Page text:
Archive for December, 2011


Dialogue Not Included

David Hemmings in Blow-Up

As I was watching Michelangelo Antonioni’s Blow-Up the other day, I began thinking about a type of movie scene that has always intrigued me. Thomas, the photographer played by David Hemmings in Blow-Up, has furtively shot photographs of a tense scene, involving a man and a woman (called “Jane” on, in a park. Afterward, the woman (Vanessa Redgrave) comes to his studio, attempting to get the film roll from him. After she leaves, Thomas begins to crop and blow-up certain shots on the roll in order to figure out what his eyes have missed but what his camera may have seen. The scene, approximately ten minutes long, is totally devoid of dialogue (directly after a lengthy conversation between Thomas and the woman). The scene relies on shots that show Thomas processing and blowing up the pictures; it’s almost a how-to in the mechanics of photographic development. These shots are intercut with point of view shots and shots of Thomas’ face mentally processing what he sees. Because of this careful mise en scene and editing, the audience can attempt to follow Thomas’ train of thought without him uttering one word.

However, Blow-Up’s mental “connect the dots” isn’t as obvious as the opening of Alfred Hitchcock’s Rear Window. Without one word of dialogue in this opening sequence, the tracking camera absorbs enough information so that the audience knows everything it needs to know about Jeffries (James Stewart) at that point in the plot: his profession (like Thomas, he’s a photographer who will use his equipment to see beyond surface reality), his risk-loving personality, his girlfriend Lisa (Grace Kelly), and his accident, which has left him wheelchair-ridden and with his leg in a cast. Over the course of the film, Jeffries’ wildcard personality will be tamed as he silently and verbally processes what he sees across his apartment building’s courtyard, and as he (and Lisa) then become directly involved. In contrast, Thomas can’t ultimately focus his attention long enough to stay on task, become involved, and figure out Blow-Up’s mystery. Preferring fleeting interactions, Thomas also doesn’t have a romantic stake in the crisis as Jeffries does with Lisa.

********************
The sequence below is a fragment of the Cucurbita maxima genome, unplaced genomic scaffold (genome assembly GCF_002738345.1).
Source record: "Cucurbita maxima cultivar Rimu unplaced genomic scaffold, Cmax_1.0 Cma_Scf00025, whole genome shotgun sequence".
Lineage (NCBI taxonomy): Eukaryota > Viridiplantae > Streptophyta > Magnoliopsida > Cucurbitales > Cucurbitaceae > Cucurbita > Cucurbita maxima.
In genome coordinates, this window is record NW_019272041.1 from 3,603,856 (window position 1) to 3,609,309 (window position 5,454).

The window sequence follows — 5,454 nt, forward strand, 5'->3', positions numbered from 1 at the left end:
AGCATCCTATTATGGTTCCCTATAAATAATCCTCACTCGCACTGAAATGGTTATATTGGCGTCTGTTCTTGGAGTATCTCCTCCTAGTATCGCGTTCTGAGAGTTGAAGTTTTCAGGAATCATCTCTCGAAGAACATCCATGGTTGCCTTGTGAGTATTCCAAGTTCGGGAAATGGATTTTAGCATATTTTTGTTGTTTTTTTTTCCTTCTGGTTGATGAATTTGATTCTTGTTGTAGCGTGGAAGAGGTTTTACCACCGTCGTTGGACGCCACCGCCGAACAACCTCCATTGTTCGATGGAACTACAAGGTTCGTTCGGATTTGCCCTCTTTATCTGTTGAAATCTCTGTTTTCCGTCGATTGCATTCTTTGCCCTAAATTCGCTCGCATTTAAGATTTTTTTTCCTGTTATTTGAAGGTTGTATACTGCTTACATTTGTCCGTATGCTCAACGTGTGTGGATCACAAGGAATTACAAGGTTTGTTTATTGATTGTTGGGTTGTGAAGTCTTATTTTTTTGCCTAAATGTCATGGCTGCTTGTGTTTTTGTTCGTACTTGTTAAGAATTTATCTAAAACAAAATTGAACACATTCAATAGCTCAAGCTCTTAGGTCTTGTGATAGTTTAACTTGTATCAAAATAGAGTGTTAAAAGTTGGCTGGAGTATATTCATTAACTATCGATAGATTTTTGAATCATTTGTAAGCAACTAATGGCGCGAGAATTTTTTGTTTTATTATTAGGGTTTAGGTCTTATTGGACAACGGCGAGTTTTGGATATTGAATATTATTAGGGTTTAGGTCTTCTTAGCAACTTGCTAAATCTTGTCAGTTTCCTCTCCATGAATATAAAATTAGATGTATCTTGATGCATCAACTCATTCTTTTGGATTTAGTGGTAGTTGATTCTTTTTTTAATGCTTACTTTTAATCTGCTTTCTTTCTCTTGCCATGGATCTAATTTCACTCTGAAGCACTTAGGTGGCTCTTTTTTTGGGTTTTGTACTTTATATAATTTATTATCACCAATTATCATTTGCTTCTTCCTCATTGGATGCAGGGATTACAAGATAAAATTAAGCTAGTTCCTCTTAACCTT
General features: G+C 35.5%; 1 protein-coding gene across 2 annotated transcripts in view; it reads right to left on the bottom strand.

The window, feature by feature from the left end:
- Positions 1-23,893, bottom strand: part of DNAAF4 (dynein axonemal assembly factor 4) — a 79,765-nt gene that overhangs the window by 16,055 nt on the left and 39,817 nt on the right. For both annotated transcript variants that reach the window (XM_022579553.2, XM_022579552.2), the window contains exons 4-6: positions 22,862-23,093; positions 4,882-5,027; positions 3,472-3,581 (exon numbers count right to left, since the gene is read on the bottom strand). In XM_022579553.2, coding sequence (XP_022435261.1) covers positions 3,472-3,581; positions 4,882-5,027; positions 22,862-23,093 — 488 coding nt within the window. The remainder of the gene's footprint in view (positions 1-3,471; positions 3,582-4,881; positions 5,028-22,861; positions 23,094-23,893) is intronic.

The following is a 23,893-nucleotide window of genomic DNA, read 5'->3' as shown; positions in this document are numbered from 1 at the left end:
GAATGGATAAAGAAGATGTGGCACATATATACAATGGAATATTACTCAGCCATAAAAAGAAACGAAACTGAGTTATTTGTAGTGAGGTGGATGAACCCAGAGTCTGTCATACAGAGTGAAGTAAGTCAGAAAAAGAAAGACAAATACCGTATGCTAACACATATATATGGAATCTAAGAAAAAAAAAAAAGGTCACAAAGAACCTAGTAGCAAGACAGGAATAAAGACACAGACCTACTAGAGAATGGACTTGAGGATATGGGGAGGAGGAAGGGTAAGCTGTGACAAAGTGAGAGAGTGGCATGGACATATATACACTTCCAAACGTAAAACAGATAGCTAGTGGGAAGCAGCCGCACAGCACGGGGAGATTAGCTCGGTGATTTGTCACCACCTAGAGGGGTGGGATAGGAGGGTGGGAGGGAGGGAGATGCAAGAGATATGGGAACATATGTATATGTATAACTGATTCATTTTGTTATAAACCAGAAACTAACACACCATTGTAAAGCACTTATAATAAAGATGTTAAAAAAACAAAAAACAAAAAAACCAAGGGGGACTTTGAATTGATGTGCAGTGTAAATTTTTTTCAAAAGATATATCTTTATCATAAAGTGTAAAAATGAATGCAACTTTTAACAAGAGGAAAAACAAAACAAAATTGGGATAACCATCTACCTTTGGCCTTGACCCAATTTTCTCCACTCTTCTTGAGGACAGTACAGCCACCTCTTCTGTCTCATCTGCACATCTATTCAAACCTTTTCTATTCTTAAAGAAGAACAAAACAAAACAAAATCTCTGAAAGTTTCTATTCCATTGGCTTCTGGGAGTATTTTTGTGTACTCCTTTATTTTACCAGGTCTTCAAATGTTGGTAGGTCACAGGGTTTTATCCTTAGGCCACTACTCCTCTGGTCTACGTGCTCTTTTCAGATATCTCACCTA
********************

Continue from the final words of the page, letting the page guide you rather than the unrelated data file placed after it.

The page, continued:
Another silent scene, which provides needed plot information to the audience, is when Norman Bates (Anthony Perkins) cleans up his mother’s murder of Marion Crane in Hitchcock’s Psycho. He’s so fast and mechanical in his cleaning of the motel room and his disposal of the body that it’s obvious to the audience that Norman has done this for his mother before, even if we aren’t told Norman’s true identity until the movie’s end. (Speaking of identity, I just finished a fascinating biography, “Split Image: The Life of Anthony Perkins” by Charles Winecoff, which explores the actor’s different personas onscreen as well as off.)